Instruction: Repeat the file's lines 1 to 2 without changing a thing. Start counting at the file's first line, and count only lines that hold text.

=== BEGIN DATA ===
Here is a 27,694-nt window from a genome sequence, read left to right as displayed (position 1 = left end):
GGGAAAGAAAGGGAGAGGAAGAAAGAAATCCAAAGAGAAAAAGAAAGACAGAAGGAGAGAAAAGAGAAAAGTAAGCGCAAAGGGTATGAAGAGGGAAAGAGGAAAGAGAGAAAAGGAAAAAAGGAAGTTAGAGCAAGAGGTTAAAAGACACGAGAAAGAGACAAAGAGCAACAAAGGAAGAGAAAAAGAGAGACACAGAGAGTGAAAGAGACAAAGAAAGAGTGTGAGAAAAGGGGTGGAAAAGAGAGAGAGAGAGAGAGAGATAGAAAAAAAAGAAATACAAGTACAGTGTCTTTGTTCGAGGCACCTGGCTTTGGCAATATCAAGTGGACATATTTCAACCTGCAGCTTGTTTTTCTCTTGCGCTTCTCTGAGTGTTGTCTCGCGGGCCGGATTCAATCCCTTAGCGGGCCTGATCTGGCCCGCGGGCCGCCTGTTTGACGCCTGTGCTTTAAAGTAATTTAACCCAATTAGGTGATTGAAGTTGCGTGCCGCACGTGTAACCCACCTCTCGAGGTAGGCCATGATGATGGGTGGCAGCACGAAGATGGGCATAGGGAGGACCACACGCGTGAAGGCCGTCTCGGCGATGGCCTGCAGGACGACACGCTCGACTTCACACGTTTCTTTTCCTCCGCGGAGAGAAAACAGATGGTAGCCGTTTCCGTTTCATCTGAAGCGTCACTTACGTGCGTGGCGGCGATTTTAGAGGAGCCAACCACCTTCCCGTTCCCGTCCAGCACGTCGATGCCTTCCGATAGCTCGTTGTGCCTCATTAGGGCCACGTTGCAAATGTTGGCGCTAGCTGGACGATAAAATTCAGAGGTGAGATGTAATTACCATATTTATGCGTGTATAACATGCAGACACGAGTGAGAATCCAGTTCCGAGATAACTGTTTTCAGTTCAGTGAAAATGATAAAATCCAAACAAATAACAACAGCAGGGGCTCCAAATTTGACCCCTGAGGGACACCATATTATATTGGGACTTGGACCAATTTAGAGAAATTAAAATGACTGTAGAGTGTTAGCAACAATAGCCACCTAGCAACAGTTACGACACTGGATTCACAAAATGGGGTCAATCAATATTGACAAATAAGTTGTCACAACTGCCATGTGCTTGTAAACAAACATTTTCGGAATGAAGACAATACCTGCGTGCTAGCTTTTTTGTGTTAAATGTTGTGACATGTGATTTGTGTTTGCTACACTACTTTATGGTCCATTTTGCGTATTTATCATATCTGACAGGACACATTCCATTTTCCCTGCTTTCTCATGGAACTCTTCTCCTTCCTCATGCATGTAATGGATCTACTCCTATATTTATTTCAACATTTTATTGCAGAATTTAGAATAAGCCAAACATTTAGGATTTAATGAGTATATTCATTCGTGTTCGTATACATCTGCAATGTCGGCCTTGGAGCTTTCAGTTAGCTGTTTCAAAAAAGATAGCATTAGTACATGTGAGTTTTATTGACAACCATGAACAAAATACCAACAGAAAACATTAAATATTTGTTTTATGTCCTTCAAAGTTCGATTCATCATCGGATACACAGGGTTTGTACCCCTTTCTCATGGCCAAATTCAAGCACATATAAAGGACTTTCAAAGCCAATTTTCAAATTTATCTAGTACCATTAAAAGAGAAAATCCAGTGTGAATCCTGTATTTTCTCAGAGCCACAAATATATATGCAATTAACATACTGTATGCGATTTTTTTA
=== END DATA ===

Here is a 27,694-nt window from a genome sequence, read left to right as displayed (position 1 = left end):
GGGAAAGAAAGGGAGAGGAAGAAAGAAATCCAAAGAGAAAAAGAAAGACAGAAGGAGAGAAAAGAGAAAAGTAAGCGCAAAGGGTATGAAGAGGGAAAGAGGAAAGAGAGAAAAGGAAAAAAGGAAGTTAGAGCAAGAGGTTAAAAGACACGAGAAAGAGACAAAGAGCAACAAAGGAAGAGAAAAAGAGAGACACAGAGAGTGAAAGAGACAAAGAAAGAGTGTGAGAAAAGGGGTGGAAAAGAGAGAGAGAGAGAGAGAGATAGAAAAAAAAGAAATACAAGTACAGTGTCTTTGTTCGAGGCACCTGGCTTTGGCAATATCAAGTGGACATATTTCAACCTGCAGCTTGTTTTTCTCTTGCGCTTCTCTGAGTGTTGTCTCGCGGGCCGGATTCAATCCCTTAGCGGGCCTGATCTGGCCCGCGGGCCGCCTGTTTGACGCCTGTGCTTTAAAGTAATTTAACCCAATTAGGTGATTGAAGTTGCGTGCCGCACGTGTAACCCACCTCTCGAGGTAGGCCATGATGATGGGTGGCAGCACGAAGATGGGCATAGGGAGGACCACACGCGTGAAGGCCGTCTCGGCGATGGCCTGCAGGACGACACGCTCGACTTCACACGTTTCTTTTCCTCCGCGGAGAGAAAACAGATGGTAGCCGTTTCCGTTTCATCTGAAGCGTCACTTACGTGCGTGGCGGCGATTTTAGAGGAGCCAACCACCTTCCCGTTCCCGTCCAGCACGTCGATGCCTTCCGATAGCTCGTTGTGCCTCATTAGGGCCACGTTGCAAATGTTGGCGCTAGCTGGACGATAAAATTCAGAGGTGAGATGTAATTACCATATTTATGCGTGTATAACATGCAGACACGAGTGAGAATCCAGTTCCGAGATAACTGTTTTCAGTTCAGTGAAAATGATAAAATCCAAACAAATAACAACAGCAGGGGCTCCAAATTTGACCCCTGAGGGACACCATATTATATTGGGACTTGGACCAATTTAGAGAAATTAAAATGACTGTAGAGTGTTAGCAACAATAGCCACCTAGCAACAGTTACGACACTGGATTCACAAAATGGGGTCAATCAATATTGACAAATAAGTTGTCACAACTGCCATGTGCTTGTAAACAAACATTTTCGGAATGAAGACAATACCTGCGTGCTAGCTTTTTTGTGTTAAATGTTGTGACATGTGATTTGTGTTTGCTACACTACTTTATGGTCCATTTTGCGTATTTATCATATCTGACAGGACACATTCCATTTTCCCTGCTTTCTCATGGAACTCTTCTCCTTCCTCATGCATGTAATGGATCTACTCCTATATTTATTTCAACATTTTATTGCAGAATTTAGAATAAGCCAAACATTTAGGATTTAATGAGTATATTCATTCGTGTTCGTATACATCTGCAATGTCGGCCTTGGAGCTTTCAGTTAGCTGTTTCAAAAAAGATAGCATTAGTACATGTGAGTTTTATTGACAACCATGAACAAAATACCAACAGAAAACATTAAATATTTGTTTTATGTCCTTCAAAGTTCGATTCATCATCGGATACACAGGGTTTGTACCCCTTTCTCATGGCCAAATTCAAGCACATATAAAGGACTTTCAAAGCCAATTTTCAAATTTATCTAGTACCATTAAAAGAGAAAATCCAGTGTGAATCCTGTATTTTCTCAGAGCCACAAATATATATGCAATTAACATACTGTATGCGATTTTTTTA